Researchers from the MS Center Amsterdam investigated the presence of axonal and myelinic morphological alterations which could implicate imbalance of axon-myelin units as primary event in Multiple Sclerosis (MS). MS is a chronic neuroinflammatory and neurodegenerative disease of which the etiology is unknow. Antonio Luchicchi, Bert ‘t Hart, Irene Frigerio, Anne-Marie van Dam, Laura Perna, Geert Schenk, Jeroen Geurts and colleagues published their findings in the journal Annals of Neurology.

Different theories

Demyelination is the main pathological hallmark of MS. There are different theories that seems underlying of this demyelination in MS. For instance, the outside-in theory where MS pathology is initiated by peripherally activated CD4+ T-lymphocytes infiltrating the CNS. Or the inside-out theory, that posits that MS autoimmunity occurs subsequently to primary CNS cytodegeneration. All in all, the underlying mechanism is poorly understood.

An infographic that illustrated the difference between a normal axon and a axon of a MS patient

Blister-like swelling

The study by Antonio Luchicchi and colleagues shows new evidence for the inside-out theory. Which has previously been addressed by Jeroen Geurts, chair of the dept. of Anatomy & Neurosciences at Amsterdam UMC. In the new Annals of Neurology publication, the researchers describe a number of subtle changes to the myelin that could generate the harmful inflammatory responses, referred to as blister-like swellings formed by myelin detachment from axons. The impaired adhesion of myelin can lead defective expression of glutamate receptors and tethering/adhesion molecules and other morphological alterations. The body wants to clean up these harmful substances, causing an inflammatory response. In the follow-up study, Luchicchi will investigate whether the blisters can indeed cause an inflammatory reaction.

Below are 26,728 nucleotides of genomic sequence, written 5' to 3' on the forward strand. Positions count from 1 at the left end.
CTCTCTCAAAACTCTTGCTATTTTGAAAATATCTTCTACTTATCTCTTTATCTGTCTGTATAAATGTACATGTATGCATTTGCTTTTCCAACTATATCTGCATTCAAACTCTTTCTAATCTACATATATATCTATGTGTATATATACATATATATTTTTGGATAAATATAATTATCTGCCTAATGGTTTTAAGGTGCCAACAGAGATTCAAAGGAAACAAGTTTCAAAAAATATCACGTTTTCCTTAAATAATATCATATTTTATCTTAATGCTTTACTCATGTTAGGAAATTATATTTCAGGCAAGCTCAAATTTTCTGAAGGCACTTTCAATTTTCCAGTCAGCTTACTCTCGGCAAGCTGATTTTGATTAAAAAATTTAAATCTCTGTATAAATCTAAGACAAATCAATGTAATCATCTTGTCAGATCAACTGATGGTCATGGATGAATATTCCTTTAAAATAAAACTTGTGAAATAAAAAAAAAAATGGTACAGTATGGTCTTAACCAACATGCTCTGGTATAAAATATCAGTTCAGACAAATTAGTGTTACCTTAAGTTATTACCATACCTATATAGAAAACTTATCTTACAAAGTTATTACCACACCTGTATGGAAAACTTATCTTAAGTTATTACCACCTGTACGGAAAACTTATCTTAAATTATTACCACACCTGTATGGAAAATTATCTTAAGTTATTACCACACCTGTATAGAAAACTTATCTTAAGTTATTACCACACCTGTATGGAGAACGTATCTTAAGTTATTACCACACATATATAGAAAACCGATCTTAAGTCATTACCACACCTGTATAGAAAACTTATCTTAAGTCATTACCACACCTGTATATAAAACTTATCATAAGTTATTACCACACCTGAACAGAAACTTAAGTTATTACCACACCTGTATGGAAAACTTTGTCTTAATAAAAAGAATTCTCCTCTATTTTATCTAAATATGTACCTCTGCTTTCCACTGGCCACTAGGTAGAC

Read the article by Antonio Luchicchi et al. Axon-myelin unit blistering as early event in MS normal appearing white matter.